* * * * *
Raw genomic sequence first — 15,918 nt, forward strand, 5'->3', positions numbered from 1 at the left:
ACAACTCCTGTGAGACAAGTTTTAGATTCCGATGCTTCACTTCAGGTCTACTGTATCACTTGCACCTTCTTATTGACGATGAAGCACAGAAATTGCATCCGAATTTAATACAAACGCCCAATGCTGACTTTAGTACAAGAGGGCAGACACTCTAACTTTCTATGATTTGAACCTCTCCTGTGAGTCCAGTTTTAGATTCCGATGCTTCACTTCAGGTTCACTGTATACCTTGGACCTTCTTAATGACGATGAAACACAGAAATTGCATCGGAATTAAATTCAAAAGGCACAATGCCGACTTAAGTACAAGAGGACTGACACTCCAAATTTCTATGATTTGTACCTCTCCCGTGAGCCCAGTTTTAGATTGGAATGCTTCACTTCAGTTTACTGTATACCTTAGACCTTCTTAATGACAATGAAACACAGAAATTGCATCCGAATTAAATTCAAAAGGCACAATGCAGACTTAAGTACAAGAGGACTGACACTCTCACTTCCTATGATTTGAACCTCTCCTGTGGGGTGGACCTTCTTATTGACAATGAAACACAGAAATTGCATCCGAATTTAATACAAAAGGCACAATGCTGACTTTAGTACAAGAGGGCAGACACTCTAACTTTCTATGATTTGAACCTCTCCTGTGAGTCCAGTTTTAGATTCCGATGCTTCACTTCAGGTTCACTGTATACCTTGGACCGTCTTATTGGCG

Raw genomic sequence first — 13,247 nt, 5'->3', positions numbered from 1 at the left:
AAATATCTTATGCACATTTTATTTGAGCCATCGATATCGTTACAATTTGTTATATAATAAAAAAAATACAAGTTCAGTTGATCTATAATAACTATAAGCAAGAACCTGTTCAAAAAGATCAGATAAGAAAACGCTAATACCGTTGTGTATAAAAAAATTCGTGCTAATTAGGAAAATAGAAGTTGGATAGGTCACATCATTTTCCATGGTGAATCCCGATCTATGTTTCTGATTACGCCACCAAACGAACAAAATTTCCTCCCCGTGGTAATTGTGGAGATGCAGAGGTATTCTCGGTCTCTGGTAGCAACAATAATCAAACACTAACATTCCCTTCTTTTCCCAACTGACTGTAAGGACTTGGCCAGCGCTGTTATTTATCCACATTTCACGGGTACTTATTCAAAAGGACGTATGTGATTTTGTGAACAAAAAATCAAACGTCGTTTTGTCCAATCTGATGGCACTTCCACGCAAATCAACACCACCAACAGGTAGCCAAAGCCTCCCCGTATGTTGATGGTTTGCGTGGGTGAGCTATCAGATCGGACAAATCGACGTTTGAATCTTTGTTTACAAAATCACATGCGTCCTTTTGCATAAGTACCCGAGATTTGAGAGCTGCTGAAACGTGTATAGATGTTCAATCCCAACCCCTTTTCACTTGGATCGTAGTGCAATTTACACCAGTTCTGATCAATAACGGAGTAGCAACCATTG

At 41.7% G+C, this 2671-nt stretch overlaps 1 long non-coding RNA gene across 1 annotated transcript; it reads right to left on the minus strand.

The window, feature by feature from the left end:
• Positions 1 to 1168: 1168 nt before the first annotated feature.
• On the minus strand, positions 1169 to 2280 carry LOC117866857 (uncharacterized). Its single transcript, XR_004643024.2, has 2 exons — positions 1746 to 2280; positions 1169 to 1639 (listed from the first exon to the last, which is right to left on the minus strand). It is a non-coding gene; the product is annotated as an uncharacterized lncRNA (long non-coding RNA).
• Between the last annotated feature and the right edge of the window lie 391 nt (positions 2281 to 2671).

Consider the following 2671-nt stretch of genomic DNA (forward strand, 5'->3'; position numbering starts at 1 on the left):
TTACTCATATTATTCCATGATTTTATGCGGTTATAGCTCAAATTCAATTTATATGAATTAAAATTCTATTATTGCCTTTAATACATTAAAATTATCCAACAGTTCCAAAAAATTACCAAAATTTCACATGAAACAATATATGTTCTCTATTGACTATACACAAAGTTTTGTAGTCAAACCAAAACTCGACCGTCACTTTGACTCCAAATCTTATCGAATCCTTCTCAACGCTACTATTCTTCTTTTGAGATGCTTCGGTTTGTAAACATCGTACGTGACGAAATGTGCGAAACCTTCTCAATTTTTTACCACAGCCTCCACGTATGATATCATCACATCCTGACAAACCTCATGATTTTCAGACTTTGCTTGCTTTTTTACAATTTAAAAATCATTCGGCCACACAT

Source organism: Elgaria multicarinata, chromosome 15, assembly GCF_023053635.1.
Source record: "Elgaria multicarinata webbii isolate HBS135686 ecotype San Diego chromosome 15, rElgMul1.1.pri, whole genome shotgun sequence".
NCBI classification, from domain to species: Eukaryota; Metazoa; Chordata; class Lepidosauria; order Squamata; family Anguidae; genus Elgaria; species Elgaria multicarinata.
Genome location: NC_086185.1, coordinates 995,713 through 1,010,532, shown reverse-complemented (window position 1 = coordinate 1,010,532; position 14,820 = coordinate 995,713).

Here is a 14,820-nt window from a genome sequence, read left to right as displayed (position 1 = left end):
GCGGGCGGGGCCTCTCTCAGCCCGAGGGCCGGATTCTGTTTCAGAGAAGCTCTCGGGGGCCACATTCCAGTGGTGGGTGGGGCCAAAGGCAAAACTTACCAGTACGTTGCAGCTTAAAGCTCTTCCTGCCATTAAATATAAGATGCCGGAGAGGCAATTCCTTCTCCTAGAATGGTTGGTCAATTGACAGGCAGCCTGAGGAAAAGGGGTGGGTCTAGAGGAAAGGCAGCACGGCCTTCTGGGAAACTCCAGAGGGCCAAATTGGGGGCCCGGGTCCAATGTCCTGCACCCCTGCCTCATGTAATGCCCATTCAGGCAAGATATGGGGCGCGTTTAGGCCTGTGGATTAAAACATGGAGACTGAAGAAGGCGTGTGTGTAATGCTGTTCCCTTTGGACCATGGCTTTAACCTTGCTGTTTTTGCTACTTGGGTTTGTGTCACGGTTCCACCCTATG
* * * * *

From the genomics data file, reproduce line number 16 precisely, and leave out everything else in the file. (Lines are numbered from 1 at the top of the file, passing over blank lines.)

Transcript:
Here is a 14,820-nt window from a genome sequence, read left to right as displayed (position 1 = left end):